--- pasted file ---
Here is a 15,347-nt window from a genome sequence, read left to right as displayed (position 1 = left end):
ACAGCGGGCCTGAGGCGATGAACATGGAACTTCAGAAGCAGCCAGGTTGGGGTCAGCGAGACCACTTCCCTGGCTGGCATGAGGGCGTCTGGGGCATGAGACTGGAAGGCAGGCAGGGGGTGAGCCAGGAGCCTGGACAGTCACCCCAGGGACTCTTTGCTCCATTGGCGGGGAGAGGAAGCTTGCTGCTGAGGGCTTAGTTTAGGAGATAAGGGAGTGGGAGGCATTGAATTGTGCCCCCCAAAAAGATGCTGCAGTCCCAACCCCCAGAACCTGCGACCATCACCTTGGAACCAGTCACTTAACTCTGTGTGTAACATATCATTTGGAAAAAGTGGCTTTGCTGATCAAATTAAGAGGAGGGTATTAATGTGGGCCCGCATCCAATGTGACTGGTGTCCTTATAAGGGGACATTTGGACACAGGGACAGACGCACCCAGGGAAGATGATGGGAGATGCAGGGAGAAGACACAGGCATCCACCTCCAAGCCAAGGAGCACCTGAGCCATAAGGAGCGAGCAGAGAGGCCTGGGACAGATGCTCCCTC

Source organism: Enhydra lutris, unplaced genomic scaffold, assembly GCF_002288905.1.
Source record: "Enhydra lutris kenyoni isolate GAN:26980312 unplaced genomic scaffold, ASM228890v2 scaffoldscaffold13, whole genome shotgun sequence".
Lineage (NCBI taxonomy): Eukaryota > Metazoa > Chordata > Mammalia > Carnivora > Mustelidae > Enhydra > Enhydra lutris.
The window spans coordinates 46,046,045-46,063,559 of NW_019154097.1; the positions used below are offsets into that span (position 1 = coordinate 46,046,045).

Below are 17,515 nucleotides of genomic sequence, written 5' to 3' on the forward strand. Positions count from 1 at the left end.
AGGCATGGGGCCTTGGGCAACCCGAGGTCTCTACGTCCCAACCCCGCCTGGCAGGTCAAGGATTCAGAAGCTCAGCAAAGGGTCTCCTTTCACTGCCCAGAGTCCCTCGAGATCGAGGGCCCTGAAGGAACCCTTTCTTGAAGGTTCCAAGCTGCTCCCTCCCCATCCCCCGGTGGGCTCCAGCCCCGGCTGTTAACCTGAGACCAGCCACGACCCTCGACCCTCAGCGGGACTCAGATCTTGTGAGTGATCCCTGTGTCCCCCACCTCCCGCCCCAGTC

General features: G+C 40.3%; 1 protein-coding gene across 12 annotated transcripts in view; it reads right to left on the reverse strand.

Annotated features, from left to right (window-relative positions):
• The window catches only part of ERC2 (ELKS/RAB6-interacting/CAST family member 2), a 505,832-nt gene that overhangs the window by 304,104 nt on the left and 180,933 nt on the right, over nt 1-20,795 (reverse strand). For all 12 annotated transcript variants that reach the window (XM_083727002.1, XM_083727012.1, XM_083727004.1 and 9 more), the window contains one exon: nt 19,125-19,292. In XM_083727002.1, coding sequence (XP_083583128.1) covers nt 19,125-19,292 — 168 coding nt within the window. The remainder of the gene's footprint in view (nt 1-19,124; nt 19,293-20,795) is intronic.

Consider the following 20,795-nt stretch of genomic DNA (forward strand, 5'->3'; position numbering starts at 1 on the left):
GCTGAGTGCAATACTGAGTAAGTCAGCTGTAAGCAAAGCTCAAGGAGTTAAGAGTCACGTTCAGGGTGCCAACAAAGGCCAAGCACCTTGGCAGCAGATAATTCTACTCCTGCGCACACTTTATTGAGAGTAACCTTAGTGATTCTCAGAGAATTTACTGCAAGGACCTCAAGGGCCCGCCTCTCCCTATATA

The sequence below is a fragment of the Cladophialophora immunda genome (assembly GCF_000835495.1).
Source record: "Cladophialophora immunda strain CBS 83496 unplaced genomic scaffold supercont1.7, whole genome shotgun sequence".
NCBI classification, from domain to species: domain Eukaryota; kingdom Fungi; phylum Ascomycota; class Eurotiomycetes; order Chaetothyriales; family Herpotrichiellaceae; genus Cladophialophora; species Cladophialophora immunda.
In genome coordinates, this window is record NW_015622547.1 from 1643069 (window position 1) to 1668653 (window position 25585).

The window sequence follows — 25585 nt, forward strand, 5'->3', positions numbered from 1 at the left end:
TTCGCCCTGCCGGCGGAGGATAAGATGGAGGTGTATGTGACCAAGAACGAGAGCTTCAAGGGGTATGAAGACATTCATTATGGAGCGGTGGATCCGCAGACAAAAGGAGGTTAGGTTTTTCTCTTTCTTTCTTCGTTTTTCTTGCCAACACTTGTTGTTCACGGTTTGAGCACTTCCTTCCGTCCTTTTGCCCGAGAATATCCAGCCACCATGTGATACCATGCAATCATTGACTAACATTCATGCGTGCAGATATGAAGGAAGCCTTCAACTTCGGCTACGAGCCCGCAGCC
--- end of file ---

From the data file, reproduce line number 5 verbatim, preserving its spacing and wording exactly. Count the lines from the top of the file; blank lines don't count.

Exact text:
Lineage (NCBI taxonomy): Eukaryota > Metazoa > Chordata > Mammalia > Carnivora > Mustelidae > Enhydra > Enhydra lutris.